Advances in Hyaluronan Biology: Signaling, Regulation, and Disease MechanismsView this Special Issue
Carboxymethyl Hyaluronan-Stabilized Nanoparticles for Anticancer Drug Delivery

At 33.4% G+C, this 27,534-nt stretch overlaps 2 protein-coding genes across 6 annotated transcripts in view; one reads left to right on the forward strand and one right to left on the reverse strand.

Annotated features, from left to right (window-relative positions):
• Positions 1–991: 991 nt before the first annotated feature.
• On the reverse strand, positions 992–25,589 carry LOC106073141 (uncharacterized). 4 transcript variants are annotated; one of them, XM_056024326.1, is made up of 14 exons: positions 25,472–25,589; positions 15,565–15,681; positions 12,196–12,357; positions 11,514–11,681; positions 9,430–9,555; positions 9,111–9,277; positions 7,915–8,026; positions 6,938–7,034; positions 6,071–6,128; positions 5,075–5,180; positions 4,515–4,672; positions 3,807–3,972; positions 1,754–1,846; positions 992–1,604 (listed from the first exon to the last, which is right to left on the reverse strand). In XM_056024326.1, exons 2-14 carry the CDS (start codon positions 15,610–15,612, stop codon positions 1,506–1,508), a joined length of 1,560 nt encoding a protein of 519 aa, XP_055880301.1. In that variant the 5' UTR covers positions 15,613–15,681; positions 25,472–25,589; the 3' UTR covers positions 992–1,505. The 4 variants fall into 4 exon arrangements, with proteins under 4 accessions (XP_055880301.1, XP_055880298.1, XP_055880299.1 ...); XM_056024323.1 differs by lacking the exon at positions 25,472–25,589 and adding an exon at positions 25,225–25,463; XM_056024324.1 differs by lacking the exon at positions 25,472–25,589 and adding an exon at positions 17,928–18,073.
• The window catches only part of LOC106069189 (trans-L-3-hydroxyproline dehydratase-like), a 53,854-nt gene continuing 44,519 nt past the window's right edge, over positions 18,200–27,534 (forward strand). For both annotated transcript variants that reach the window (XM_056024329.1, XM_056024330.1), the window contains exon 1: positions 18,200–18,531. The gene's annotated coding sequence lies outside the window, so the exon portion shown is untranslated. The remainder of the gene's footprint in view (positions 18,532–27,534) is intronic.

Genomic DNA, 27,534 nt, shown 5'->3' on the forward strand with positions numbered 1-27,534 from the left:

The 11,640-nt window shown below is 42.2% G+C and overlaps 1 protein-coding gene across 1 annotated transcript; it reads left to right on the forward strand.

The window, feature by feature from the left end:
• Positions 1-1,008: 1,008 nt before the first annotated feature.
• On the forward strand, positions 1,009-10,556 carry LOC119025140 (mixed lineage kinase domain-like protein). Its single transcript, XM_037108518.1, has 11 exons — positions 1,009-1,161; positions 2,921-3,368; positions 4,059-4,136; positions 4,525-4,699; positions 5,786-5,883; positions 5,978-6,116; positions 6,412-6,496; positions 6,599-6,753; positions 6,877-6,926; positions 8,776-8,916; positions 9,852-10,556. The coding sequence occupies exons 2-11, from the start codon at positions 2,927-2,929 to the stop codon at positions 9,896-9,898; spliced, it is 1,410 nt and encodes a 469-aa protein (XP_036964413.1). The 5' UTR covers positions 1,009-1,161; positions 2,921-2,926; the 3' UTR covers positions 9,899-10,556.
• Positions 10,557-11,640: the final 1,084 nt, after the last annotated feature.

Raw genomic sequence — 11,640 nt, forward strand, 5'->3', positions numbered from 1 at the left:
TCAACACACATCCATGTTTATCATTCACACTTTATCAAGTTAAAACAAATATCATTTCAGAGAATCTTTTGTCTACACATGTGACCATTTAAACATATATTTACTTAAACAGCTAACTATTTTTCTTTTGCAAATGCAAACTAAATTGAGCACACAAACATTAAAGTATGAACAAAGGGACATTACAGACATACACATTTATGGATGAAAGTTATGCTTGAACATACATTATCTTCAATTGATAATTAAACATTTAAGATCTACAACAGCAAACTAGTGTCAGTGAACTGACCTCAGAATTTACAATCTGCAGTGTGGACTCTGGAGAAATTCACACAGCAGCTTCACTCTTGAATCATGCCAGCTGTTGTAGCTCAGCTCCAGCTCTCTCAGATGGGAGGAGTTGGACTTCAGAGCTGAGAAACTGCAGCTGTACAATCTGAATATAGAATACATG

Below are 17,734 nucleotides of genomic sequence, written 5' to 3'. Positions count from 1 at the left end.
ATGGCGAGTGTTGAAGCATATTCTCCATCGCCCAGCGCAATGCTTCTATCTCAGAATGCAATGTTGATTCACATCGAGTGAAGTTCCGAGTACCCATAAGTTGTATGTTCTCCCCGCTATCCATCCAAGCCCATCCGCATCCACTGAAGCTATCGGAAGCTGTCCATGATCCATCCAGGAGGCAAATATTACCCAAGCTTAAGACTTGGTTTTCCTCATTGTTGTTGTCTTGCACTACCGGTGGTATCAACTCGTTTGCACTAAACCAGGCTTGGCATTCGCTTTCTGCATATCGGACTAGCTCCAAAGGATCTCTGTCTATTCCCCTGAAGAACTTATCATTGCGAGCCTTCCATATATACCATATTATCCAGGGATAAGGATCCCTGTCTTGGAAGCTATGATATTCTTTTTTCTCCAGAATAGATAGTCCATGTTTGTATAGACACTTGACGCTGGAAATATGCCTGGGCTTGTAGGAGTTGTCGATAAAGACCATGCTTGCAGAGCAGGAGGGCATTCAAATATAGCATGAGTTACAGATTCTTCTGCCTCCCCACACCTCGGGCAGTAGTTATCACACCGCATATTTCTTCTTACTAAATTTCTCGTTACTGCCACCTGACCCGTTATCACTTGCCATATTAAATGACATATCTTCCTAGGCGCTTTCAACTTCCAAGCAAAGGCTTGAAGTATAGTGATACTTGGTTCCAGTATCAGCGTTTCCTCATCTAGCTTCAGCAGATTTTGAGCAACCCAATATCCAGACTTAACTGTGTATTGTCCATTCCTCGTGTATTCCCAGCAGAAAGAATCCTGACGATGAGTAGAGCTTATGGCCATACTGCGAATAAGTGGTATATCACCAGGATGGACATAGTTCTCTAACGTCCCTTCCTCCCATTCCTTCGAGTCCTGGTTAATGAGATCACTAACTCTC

Carboxymethyl hyaluronic acid (CMHA) is a semisynthetic derivative of HA that is recognized by HA binding proteins but contains an additional carboxylic acid on some of the 6-hydroxyl groups of the N-acetyl glucosamine sugar units. These studies tested the ability of CMHA to stabilize the formation of calcium phosphate nanoparticles and evaluated their potential to target therapy resistant, CD44+/CD24−/low human breast cancer cells (BT-474EMT). CMHA stabilized particles (nCaPCMHA) were loaded with the chemotherapy drug cis-diamminedichloroplatinum(II) (CDDP) to form nCaPCMHACDDP. nCaPCMHACDDP was determined to be poorly crystalline hydroxyapatite, 200 nm in diameter with a −43 mV zeta potential. nCaPCMHACDDP exhibited a two-day burst release of CDDP that tapered resulting in 86% release by 7 days. Surface plasmon resonance showed that nCaPCMHACDDP binds to CD44, but less effectively than CMHA or hyaluronan. nCaP was taken up by CD44+/CD24− BT-474EMT breast cancer cells within 18 hours. nCaPCMHACDDP was as cytotoxic as free CDDP against the BT-474EMT cells. Subcutaneous BT-474EMT tumors were more reproducibly inhibited by a near tumor dose of 2.8 mg/kg CDDP than a 7 mg/kg dose nCaPCMHACDDP. This was likely due to a lack of distribution of nCaPCMHACDDP throughout the dense tumor tissue that limited drug diffusion.